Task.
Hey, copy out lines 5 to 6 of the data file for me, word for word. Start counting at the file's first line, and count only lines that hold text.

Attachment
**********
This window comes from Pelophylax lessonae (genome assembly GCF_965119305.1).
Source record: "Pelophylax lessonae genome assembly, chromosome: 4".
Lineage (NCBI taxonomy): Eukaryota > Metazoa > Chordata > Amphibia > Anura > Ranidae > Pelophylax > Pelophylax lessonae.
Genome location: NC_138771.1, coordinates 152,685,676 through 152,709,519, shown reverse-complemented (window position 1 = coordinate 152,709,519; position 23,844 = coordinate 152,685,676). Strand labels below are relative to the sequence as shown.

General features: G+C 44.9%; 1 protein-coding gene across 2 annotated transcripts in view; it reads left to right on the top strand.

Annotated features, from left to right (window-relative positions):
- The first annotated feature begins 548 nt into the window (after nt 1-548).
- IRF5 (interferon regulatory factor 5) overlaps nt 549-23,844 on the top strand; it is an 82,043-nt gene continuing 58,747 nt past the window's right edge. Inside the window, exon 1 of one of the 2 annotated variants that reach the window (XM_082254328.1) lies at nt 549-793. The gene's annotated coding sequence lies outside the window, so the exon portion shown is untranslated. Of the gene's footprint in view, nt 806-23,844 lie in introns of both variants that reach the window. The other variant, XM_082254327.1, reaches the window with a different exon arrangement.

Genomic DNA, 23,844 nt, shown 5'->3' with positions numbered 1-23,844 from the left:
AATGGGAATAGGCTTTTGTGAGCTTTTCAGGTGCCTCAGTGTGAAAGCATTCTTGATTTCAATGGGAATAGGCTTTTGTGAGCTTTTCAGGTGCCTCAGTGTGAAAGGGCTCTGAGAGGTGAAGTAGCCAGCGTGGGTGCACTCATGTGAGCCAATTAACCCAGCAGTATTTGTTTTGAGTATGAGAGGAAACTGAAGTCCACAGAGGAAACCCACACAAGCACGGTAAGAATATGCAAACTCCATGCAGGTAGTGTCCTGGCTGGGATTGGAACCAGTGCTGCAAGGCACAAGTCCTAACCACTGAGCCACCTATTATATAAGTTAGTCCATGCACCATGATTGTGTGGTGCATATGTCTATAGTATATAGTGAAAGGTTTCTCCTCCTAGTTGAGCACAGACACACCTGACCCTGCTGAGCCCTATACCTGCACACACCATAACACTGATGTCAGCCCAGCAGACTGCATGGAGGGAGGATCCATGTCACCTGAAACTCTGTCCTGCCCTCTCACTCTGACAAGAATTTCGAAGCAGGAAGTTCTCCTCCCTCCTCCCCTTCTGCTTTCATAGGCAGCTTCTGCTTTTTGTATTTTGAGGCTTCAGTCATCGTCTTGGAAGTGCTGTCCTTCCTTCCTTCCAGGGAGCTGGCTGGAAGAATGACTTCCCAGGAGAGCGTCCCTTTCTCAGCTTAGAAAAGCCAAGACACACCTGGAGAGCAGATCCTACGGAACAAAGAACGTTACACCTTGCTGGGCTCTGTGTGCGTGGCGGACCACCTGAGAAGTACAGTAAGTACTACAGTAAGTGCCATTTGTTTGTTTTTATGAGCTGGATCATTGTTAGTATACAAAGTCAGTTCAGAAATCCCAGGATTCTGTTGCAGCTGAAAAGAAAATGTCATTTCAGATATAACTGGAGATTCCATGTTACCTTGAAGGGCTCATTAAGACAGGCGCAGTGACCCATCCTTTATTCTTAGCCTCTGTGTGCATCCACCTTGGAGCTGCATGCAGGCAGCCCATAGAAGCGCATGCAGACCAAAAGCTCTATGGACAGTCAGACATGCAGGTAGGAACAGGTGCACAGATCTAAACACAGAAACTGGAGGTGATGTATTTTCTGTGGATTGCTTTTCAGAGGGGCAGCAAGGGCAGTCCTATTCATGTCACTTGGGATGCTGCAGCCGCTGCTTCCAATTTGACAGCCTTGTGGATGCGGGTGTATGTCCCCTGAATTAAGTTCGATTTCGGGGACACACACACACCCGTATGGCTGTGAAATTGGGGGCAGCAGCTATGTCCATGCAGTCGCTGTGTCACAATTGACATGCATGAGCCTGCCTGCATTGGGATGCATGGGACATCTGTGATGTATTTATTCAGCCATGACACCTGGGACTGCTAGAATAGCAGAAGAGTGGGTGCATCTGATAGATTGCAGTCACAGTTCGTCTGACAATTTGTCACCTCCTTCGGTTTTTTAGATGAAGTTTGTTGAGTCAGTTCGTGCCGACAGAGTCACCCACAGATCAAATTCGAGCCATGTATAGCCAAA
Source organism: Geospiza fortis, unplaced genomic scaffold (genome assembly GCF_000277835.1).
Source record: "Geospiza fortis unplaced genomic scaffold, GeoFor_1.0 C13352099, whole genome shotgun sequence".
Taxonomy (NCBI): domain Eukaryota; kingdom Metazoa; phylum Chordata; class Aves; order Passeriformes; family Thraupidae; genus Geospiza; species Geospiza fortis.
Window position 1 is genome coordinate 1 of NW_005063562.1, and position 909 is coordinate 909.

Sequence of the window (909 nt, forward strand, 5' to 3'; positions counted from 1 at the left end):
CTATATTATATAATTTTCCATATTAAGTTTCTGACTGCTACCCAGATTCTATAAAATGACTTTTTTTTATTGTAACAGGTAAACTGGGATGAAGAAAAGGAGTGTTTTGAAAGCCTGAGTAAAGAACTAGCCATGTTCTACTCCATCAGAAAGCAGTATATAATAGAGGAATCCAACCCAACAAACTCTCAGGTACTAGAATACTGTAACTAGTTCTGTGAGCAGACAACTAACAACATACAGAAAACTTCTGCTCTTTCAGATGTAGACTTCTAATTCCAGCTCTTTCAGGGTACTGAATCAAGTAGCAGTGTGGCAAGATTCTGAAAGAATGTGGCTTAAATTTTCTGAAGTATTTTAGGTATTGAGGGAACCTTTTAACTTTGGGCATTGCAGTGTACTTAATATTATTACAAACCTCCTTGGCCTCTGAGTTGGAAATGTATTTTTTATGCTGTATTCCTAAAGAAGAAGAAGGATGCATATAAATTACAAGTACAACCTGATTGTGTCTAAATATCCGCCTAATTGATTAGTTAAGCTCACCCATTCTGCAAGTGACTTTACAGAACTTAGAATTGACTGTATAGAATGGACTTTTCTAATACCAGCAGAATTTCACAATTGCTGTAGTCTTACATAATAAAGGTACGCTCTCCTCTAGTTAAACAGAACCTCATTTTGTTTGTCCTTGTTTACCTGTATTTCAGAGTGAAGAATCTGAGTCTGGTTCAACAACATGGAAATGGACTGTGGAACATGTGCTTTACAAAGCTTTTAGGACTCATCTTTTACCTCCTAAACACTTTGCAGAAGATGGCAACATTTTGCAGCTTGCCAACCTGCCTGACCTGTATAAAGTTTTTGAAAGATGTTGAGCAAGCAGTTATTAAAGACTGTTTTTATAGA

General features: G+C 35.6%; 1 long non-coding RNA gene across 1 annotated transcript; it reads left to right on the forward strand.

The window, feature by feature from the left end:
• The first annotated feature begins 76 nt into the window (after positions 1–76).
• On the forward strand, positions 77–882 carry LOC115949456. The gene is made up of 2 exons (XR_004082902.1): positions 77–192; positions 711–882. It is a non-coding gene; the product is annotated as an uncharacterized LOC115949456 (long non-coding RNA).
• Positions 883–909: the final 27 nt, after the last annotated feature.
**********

General features: G+C 44.9%; 1 protein-coding gene across 2 annotated transcripts in view; it reads left to right on the top strand.

Annotated features, from left to right (window-relative positions):